In my teams, striker is first defender and goalie is the first attacker. —Johan Cruyff
If I were to say I’m going to miss seeing that head guard, you’d be right to think I’m not talking about football. But of course, you would also be very wrong. Petr Cech today announced that he will be hanging up his gloves come the end of the season. The 6ft5 giant is the Premier League clean sheets record holder with 202, a comfortable 33 ahead of second place. (A record he can further improve this season).
A Premier League legend in every right, he has been through the evolution the league has seen in the last decade and a half. Winning every domestic trophy there is. The Premier League he joined in July 2004 is very different to the Premier League of today. I’m here to look at how the goalkeeper’s role has changed and to do that we need numbers.
In 2018 it was of no surprise that only Ederson (93.03) and Kepa (91.54) had a passing accuracy greater than 90% per 90 minutes in the Premier League. What makes these two stand out, even more, is that they also ranked the lowest in the average length of their forward passes. They were making passes to those close to them, ‘building up play’, and not hoofing it into row Z. This is partly explainable by looking at the two unique coaches of both, Pep and Sarri. But again and again we have seen goalkeepers criticized this season for playing with their feet and getting it wrong?
What Cech has is an undeniable quality to keep a ball from going behind the net. Interestingly since 2009/10, the accuracy of goalkeepers distribution when outside the box has consistently declined. This may come as a surprise. Nevertheless, this is because goalkeepers who are incompetent to perform the trendy ‘sweeper keeper’ role are being asked to do so by managers. The question I think then should be, what will be the goalkeeper’s role in the future? Certainly, in the past, a goalkeepers main role was to keep the net empty. But now we are certainly seeing the emphasis on their footwork change.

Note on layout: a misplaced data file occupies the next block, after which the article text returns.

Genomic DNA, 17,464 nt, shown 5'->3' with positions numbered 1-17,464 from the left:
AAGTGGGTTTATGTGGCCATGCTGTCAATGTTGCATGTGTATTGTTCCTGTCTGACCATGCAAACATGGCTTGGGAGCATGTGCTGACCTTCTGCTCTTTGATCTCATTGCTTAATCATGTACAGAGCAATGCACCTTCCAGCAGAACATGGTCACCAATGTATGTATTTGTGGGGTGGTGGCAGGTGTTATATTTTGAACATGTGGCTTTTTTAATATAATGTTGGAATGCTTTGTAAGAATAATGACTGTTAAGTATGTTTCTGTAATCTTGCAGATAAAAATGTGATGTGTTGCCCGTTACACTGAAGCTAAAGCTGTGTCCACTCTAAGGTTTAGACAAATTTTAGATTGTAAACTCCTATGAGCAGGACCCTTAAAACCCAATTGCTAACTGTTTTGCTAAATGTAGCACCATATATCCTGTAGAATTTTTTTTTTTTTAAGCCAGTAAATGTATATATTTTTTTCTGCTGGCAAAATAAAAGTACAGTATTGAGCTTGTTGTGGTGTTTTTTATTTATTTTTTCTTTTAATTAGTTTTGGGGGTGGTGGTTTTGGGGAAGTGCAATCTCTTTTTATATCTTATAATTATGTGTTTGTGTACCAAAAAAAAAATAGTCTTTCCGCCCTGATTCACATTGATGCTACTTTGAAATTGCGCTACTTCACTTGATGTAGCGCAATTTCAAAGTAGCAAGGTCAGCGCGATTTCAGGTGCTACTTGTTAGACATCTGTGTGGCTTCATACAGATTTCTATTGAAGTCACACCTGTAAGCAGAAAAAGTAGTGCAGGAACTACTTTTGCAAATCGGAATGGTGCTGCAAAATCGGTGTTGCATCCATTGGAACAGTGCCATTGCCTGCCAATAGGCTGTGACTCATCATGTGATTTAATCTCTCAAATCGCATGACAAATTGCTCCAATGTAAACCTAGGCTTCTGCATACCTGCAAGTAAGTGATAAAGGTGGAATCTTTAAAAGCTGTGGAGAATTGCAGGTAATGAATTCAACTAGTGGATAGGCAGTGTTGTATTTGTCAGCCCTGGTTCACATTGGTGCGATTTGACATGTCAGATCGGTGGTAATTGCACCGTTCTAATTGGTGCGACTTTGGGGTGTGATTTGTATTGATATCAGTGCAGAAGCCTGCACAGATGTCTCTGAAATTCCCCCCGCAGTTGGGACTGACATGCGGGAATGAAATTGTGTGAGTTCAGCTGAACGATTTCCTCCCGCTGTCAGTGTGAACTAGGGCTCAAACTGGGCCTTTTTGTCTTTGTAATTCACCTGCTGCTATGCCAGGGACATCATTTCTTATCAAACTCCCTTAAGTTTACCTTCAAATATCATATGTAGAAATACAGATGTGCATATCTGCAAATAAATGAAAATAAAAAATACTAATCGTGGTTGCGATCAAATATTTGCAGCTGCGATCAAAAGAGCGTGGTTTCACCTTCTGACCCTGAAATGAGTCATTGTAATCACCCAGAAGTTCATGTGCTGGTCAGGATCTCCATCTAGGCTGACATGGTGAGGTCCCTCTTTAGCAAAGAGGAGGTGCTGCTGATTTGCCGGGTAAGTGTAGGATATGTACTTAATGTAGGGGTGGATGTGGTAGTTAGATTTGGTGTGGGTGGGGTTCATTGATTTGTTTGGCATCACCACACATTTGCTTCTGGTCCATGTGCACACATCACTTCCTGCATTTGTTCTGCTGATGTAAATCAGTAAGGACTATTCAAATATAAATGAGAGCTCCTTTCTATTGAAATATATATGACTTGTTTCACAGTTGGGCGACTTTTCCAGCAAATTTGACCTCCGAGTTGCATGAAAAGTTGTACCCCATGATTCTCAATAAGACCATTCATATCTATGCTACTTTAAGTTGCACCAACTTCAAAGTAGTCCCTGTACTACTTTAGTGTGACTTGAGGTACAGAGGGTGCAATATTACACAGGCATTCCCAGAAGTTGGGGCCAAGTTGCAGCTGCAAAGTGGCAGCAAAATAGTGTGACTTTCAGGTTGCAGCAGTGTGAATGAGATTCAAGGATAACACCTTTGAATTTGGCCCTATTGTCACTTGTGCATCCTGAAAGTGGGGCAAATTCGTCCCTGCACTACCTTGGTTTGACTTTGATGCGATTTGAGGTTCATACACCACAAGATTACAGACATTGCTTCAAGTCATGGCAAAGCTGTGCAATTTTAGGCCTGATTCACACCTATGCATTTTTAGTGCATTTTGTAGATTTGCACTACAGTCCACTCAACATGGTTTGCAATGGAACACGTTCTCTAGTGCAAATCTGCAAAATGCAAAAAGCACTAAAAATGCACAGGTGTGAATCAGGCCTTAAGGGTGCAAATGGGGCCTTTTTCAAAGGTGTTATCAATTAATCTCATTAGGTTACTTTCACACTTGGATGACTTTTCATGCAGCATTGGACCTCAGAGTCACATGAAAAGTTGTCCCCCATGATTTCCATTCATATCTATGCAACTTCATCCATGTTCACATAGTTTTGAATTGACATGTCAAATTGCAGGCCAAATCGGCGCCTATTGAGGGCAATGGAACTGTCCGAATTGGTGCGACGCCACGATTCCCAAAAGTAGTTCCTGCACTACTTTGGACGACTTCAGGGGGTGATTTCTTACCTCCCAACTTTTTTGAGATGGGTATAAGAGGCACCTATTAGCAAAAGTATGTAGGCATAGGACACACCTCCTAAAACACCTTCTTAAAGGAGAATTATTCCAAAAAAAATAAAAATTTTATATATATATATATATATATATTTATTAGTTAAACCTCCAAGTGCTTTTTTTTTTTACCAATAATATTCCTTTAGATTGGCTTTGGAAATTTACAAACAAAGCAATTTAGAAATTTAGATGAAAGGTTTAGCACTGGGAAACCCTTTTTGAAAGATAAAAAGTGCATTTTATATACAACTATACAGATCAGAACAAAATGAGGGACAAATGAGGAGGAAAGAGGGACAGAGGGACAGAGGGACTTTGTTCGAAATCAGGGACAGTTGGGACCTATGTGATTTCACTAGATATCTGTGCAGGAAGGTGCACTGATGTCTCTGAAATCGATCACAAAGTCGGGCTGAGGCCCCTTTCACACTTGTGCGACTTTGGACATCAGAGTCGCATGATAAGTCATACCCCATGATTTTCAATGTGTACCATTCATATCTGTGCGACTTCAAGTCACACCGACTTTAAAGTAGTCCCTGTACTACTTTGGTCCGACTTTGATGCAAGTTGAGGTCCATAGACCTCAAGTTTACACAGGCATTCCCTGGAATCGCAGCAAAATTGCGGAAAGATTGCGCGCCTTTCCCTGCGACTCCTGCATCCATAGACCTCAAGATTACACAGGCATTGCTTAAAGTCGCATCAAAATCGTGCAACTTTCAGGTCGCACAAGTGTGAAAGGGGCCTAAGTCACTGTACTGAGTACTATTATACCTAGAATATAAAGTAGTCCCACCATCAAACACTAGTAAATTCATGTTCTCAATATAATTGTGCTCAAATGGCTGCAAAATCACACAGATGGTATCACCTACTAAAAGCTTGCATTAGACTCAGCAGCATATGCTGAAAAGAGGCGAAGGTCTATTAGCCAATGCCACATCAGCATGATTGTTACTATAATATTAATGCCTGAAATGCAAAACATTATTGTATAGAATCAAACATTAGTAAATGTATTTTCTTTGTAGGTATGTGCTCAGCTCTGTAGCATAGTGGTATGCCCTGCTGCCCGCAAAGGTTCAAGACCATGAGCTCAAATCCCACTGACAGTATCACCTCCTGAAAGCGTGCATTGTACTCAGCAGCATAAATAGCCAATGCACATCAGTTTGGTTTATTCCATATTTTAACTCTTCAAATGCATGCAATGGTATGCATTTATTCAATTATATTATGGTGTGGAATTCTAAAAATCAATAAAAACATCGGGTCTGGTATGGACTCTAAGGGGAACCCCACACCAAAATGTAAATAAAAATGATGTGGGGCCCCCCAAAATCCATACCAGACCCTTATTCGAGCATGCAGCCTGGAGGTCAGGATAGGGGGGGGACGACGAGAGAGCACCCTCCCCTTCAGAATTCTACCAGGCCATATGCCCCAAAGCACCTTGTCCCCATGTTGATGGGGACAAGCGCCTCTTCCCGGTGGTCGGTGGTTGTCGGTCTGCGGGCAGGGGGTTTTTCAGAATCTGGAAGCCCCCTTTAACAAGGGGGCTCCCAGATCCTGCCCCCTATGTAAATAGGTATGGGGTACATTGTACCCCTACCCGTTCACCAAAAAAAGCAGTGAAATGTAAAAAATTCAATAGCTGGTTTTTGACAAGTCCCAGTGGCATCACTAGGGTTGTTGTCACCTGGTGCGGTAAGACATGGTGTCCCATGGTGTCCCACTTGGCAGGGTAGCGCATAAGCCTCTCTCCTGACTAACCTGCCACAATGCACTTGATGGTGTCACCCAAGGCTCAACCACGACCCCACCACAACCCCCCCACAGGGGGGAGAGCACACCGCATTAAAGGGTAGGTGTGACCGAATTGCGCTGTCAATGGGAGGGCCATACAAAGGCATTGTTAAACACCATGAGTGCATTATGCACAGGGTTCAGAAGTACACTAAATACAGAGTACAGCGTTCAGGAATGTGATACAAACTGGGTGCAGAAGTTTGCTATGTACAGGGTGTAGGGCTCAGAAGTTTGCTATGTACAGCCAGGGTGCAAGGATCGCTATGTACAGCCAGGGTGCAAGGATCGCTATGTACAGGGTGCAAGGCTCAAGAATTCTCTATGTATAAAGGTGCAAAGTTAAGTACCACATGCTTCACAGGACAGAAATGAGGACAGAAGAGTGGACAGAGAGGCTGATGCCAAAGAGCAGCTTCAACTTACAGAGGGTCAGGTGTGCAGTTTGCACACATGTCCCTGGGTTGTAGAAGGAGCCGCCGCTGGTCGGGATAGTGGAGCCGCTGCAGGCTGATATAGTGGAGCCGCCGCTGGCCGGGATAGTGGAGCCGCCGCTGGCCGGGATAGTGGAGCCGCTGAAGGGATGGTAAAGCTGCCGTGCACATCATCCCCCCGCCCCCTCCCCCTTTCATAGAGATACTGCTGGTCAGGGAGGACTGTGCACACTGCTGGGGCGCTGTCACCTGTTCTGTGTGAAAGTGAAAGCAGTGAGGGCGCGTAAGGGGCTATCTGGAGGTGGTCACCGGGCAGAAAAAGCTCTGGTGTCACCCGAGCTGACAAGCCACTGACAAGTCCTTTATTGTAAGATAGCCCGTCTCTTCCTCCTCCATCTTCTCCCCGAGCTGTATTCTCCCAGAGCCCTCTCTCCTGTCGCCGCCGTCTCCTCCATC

Does this make De Gea an anomaly then? Arguably the best goalkeeper in the world right now. His accuracy was eye-watering, and not for the right reasons in 2018, close to 80%. However, I would point the finger at Mourinho’s system for this. But does this matter? De Gea has never been blessed with great passing abilities, what he lacks here he certainly makes up for in unbelievable saves. It would be naive to compare goalkeepers just based on passing attributes, there are so many other factors that the numbers just can’t pick up.
I think what I am trying to get at here is that the game can be played in various ways, suiting individuals uniquely. Each position has unique roles, and this couldn’t be more true for goalkeepers. Yes, we are seeing a growing number of goalkeepers join in with the fun but this is dependent on the team, individual and managers’s philosophy of how they want to play. Just as a sweeper keeper can play an instrumental role in a possession style of play, a no-nonsense goalkeeper can be of the same importance in a different system. Sweeper keeping doesn’t suit everyone, but I think what people forget is, it wasn’t designed to. Petr Cech will not be remembered as a ball playing goalkeeper, but he doesn’t need to be, because he was a world-class goalkeeper in every other way.